5 Ways to Protect Your Hearing

5 Ways to Protect Your Hearing

How to Protect Your Hearing

 

An estimated 11 million people in the UK experience hearing loss (actionhearingloss.org.uk), but it is important to remember that hearing loss is not just something that comes with getting older. There are things you can actively do to reduce your risk to developing hearing loss.

Noise-induced hearing loss is the second most common form of acquired hearing loss (source). This kind of hearing loss can be caused by either one loud, intense burst of noise or frequent exposure to loud noise over a long period of time.

 

It isn’t just noise-induced hearing loss that can affect your hearing. Things such as using cotton swabs to clean your ears may put you at risk too.

So, without further ado, here are some easy tips to help you protect your hearing.

 
  1. Use earplugs at work

Using earplugs may seem really obvious, but exposure to loud noises in the workplace can lead to noise-induced hearing loss. In fact, 17,000 people in the UK suffer some kind of ear condition due to excessive noise at work (hse.gov.uk).

Although employers working in environments with, for instance, heavy and loud machinery should provide protective equipment to their employees, noise-induced hearing loss can also be caused by extended exposure to loud noise. It may be, therefore, that an employee does not realise they are at risk of hearing loss.

Play it safe. If you know, or even suspect, that you are likely to be exposed to loud noise, throw some earplugs in your pocket or bag. That goes for concerts and other events too!

 
  1. Stop using cotton swabs

Quite a few people think of cleaning their ears with cotton buds as part of their daily routine, thinking that it helps to remove earwax. However, it is not recommended!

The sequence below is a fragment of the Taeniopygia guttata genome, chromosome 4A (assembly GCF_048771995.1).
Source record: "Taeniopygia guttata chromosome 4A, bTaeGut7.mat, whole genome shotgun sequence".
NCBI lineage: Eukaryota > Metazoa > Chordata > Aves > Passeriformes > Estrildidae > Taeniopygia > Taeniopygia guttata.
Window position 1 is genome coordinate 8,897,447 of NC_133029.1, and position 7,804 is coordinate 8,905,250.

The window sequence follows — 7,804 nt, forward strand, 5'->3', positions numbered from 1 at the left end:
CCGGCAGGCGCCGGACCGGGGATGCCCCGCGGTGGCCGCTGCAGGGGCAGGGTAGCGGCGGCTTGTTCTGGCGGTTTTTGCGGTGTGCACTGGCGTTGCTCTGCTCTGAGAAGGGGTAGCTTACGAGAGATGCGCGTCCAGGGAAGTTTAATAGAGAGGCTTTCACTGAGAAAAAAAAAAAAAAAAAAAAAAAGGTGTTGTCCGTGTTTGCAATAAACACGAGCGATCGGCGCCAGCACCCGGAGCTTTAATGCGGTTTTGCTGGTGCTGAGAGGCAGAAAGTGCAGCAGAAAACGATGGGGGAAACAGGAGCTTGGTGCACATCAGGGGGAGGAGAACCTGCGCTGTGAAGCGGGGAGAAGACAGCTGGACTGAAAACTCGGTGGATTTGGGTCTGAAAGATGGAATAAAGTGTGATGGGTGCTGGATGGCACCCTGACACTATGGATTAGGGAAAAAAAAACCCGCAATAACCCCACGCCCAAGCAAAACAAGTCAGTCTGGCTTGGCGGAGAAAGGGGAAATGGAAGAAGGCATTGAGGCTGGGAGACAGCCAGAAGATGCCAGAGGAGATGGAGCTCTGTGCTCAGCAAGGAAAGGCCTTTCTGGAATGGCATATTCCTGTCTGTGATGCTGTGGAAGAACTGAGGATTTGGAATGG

Using cotton buds to remove earwax actually may push earwax further into the ear, which can result in blockages. These blockages can develop into temporary or even permanent conductive hearing loss (hearinglink.org).

There are better – and easier – ways to clean your ears. When in the shower, for instance, let some water into your ear from time to time. Warm, soapy water helps to loosen and soften earwax. That being said, you should ensure that the water leaves your ear after showering to avoid swimmer’s ear. It’s as simple as tilting your head and tugging on your ear lobe to get the water out of your ear.

Your local pharmacy may also be able to provide some eardrops or natural oils, but be sure to speak to your pharmacist before you purchase anything.

For more information, the NHS provides a good overview of common symptoms and treatments for earwax build-up. nhs.uk

 
  1. Turn down the music

The World Health Organization estimates that over 1 billion young people (aged 12-35 years) are at risk of hearing loss due to ‘recreational exposure to loud sounds’.

Use the 60/60 rule: never listen to music at higher than 60% and never for more than 60 minutes a day. In addition, if possible, it is best to use over-the-ear headphones, rather than ear buds, as the latter sit directly next to the eardrum.

 
  1. Tips for concerts and other events

If you are a concert-goer, be sure to stand back from the speakers. The ringing in your ears after you leave is not a memory of good times, but could be a sign of damage!

Finally, give your ears time to recover. According to Deafness Research UK, our ears need 16 hours to recover after about two hours in a nightclub or at a concert. If possible, take a breather and step outside for 5 minutes during the performance or throughout the night.

 
  1. Get regular checkups with hearing professionals

If you wear hearing aids, it is recommended that you should have check-ups every 6 to 12 months for routine preventive cleaning and to check progress.

As hearing loss is a gradual process, it’s a good idea to book in an annual hearing consultation to ensure that you are taking action as soon as signs of hearing loss develop. Untreated hearing loss can have larger impacts upon relationships and the ability to communicate, as well as broader issues such as mental health (ncbi.nim.nih.gov).

Preventive measures can help to stop hearing loss from getting worse, but if you are affected by hearing loss, our team of hearing instrument specialists can assist you in deciphering whether hearing devices are right for you.

 

House of Hearing

 

House of Hearing offers hearing care at four centres in Edinburgh, Galashiels, Perth, and St Andrews. Call us on 0131 220 1220 for more information.


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